Pitching in Canada’s most impressive elevator

Pitching in Canada’s most impressive elevator

Startup life is filled with emotional ups and downs. For one night in late January, though, the Toronto startup scene was filled with actual ups and downs.

Elevator pitches are never easy to do. How can you condense something that you have quit your job for, taken on massive financial risk for and staked your reputation on into a mere 60 seconds?

This was the problem that startups found themselves grappling with at the International Startup Festival’s Elevator World Tour, which kicked off at the CN Tower here in Toronto on January 31.

Over 100 startups were invited to pitch to a panel of judges in the actual elevators of the CN Tower. The event itself was an elevator pitch for the International Startup Festival, which takes place in Montreal this year, from July 10 to 12. Entrepreneurs, investors and service providers got a sneak peek into the dynamic energy that the festival has come to be known for.

For many entrepreneurs, pitching is second nature. Lindsey Goodchild, JOLT graduate and founder of Greengage Mobile, is an example of this. For her, “it was easy to relate to the elevator pitch, because at Greengage we are always giving quick pitches and demonstrating value for environmental, social, health and safety initiatives with clients and employees through our software,” she says. “Greengage Mobile delivers quick, concise and helpful calls to action around sustainability for Fortune 1000 clients, while we capture all of the impact that those actions create.”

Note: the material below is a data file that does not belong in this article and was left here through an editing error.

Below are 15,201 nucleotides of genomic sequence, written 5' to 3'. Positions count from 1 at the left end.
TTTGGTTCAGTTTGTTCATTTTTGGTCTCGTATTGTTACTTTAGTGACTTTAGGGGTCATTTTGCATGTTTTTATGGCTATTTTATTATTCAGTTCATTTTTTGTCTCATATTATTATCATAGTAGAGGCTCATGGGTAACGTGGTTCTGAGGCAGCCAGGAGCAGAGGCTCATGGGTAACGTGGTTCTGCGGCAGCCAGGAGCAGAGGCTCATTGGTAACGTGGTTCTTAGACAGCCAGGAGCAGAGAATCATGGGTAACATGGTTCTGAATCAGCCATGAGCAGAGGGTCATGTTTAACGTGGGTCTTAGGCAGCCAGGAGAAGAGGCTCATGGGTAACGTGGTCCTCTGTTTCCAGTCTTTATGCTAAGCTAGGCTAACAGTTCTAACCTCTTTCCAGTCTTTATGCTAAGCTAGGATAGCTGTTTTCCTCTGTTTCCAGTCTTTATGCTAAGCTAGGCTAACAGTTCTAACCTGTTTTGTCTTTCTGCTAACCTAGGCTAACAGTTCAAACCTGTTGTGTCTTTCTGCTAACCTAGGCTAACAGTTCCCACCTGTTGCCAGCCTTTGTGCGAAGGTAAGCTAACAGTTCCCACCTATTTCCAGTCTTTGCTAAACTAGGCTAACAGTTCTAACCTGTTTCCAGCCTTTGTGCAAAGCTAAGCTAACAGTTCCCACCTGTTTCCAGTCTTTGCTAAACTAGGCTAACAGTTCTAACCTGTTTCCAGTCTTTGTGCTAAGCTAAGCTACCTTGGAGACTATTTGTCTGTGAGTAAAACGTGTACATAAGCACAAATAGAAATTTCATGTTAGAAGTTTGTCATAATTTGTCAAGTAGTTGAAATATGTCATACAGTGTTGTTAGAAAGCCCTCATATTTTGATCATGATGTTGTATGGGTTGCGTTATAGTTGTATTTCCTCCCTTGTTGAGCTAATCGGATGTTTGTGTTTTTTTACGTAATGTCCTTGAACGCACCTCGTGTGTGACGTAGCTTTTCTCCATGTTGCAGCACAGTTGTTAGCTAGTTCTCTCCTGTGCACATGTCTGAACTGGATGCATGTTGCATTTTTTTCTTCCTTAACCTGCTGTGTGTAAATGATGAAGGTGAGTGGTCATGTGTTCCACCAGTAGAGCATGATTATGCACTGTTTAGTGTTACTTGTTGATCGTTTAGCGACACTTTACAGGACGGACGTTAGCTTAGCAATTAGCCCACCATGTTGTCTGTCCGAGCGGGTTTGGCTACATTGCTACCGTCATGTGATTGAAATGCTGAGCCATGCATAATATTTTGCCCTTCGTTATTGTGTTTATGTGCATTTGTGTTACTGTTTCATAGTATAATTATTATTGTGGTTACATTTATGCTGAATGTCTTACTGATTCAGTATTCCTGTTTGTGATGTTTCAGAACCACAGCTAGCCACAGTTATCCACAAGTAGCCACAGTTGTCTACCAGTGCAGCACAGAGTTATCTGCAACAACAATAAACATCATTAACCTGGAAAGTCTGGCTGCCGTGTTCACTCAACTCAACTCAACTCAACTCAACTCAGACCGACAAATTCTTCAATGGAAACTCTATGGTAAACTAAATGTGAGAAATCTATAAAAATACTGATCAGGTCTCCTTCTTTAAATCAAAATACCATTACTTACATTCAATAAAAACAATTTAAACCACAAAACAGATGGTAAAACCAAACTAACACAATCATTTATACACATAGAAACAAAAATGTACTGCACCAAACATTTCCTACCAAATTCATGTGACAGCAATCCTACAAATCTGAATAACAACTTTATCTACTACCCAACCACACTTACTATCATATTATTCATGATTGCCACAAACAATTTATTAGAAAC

Companies took many different approaches to getting the judges’ attention. Some used their time to highlight the market pain points that they are solving in an effort to convince the judges of the size of their market. Others highlighted the uniqueness of their technical solutions or the strength of their initial traction.

Kevin Kliman, one of the founders of InstaRad.io, took a different approach. He surprised the judges by using his product to broadcast out his pitch to any connected device.

Of the 100 companies that participated in the event, six were either MaRS clients or graduates of MaRS’ JOLT accelerator:

Meet the winner

The seven short-listed finalists presented in front of the whole crowd, with the winner, crowdsourcing jewelry startup Mejuri, selected by popular vote.

The prize? A free pass and paid travel to attend the International Startup Festival in Montréal (July 10-12, 2013).

Whatever way you choose to approach your pitch, remember to practise, and if you trip up mid-pitch just keep going. An elevator-style pitch is all about developing a connection with the person you are pitching to that can facilitate a follow-up. Just don’t forget to get a card and connect the next day.